The Good, the Bad, and the Contradictory: Neoliberal Conservation Governance in Rural Southeast Asia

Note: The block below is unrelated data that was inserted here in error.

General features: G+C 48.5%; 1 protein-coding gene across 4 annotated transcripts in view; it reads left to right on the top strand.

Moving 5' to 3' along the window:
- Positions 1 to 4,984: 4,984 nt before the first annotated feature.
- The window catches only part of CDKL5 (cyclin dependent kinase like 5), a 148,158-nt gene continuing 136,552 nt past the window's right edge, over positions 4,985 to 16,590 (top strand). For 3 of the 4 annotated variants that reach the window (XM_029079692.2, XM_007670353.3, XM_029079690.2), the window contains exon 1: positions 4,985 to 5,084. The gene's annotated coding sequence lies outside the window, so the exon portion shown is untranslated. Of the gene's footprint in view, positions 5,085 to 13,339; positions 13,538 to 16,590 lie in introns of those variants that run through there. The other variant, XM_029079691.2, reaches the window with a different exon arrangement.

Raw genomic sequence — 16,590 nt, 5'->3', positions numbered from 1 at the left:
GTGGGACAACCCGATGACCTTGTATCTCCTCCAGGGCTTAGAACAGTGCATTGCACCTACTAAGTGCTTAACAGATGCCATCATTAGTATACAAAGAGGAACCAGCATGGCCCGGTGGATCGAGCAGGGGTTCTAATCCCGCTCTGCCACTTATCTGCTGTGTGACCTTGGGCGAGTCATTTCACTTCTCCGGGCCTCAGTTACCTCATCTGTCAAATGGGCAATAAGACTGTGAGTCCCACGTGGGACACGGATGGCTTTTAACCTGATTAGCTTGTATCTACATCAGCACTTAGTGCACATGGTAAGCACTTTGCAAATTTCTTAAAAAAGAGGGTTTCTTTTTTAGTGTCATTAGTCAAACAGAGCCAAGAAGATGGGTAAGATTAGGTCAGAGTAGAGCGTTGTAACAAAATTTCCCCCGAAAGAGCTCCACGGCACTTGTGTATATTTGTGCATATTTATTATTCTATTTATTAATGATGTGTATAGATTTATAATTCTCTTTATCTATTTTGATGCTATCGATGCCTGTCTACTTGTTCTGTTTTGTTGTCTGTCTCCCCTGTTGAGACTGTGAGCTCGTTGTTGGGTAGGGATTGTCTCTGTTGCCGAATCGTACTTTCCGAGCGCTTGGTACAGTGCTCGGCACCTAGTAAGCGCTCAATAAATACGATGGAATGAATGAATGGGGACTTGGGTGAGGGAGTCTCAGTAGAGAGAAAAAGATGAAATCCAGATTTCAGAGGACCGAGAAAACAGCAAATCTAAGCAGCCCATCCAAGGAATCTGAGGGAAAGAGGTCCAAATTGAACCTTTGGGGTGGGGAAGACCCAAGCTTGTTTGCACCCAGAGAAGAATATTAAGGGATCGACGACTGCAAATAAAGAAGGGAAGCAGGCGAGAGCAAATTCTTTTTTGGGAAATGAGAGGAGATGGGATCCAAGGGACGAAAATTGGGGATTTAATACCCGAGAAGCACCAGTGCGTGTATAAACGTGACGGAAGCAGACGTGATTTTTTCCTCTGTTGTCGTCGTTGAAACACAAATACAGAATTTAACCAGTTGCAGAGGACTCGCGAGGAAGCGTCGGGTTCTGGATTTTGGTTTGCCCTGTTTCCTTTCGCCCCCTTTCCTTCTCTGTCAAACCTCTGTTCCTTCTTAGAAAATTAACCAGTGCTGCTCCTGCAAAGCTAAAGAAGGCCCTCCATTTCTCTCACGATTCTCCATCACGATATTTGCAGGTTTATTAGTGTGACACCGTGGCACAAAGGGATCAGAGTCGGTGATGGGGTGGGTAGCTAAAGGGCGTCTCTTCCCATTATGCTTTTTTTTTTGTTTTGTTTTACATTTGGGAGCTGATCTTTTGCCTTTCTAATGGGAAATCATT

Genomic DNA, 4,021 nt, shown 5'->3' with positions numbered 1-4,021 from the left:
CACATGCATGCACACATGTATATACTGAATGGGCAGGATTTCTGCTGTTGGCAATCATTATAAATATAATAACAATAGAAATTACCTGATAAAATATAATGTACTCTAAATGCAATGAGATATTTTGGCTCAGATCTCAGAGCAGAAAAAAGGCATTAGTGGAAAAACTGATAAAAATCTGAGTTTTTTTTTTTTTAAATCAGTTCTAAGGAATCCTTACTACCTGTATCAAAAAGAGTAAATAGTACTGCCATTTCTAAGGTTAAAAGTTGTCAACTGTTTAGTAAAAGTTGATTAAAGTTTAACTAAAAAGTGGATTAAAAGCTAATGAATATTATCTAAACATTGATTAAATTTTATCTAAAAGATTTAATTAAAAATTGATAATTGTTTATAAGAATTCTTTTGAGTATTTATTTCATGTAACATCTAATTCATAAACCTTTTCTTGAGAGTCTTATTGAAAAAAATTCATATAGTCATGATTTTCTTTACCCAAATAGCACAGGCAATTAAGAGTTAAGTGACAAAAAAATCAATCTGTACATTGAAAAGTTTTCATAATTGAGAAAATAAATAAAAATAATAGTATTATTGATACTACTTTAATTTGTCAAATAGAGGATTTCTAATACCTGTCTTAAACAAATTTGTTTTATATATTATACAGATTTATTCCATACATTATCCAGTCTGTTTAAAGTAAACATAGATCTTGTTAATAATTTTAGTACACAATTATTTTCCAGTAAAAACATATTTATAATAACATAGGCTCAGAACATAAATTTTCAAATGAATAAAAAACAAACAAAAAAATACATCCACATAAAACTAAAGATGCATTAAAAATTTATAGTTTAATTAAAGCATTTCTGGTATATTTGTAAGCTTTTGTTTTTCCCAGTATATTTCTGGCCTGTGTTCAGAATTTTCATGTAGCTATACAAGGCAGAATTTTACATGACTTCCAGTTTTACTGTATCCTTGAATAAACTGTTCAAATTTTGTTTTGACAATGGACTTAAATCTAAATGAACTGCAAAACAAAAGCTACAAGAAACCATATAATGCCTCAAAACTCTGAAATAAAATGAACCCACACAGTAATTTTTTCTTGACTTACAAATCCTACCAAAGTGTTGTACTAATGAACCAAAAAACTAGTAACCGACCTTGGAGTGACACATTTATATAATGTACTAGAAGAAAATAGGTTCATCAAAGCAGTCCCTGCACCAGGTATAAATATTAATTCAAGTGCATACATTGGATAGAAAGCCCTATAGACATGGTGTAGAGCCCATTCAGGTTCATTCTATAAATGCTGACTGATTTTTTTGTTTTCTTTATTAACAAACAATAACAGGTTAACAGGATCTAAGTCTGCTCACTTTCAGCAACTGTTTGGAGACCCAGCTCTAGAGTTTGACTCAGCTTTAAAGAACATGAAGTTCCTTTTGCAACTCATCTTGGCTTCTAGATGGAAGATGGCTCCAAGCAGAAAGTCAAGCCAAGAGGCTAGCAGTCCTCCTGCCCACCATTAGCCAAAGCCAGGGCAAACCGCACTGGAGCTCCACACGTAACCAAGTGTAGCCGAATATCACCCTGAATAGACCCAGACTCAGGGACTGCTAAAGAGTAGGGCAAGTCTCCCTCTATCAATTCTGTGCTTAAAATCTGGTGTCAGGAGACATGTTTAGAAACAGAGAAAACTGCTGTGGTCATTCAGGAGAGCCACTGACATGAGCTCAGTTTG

Summary The logic of the market economy increasingly informs the design and the outcomes of conservation in the developing world. This paper uses case studies from Thailand and the Philippines to investigate this changing conservation landscape and argues first that such conservation governance does not abandon but rather rearticulates forms of coercive conservation and second that the particular manifestations of neoliberal conservation are shaped by the national policies, local histories, and livelihoods of recipient communities. The conclusion asserts that market-based conservation governance may constrain as well as support farmer freedom to pursue particular livelihoods, resulting in contradictory outcomes for neoliberal conservation governance.
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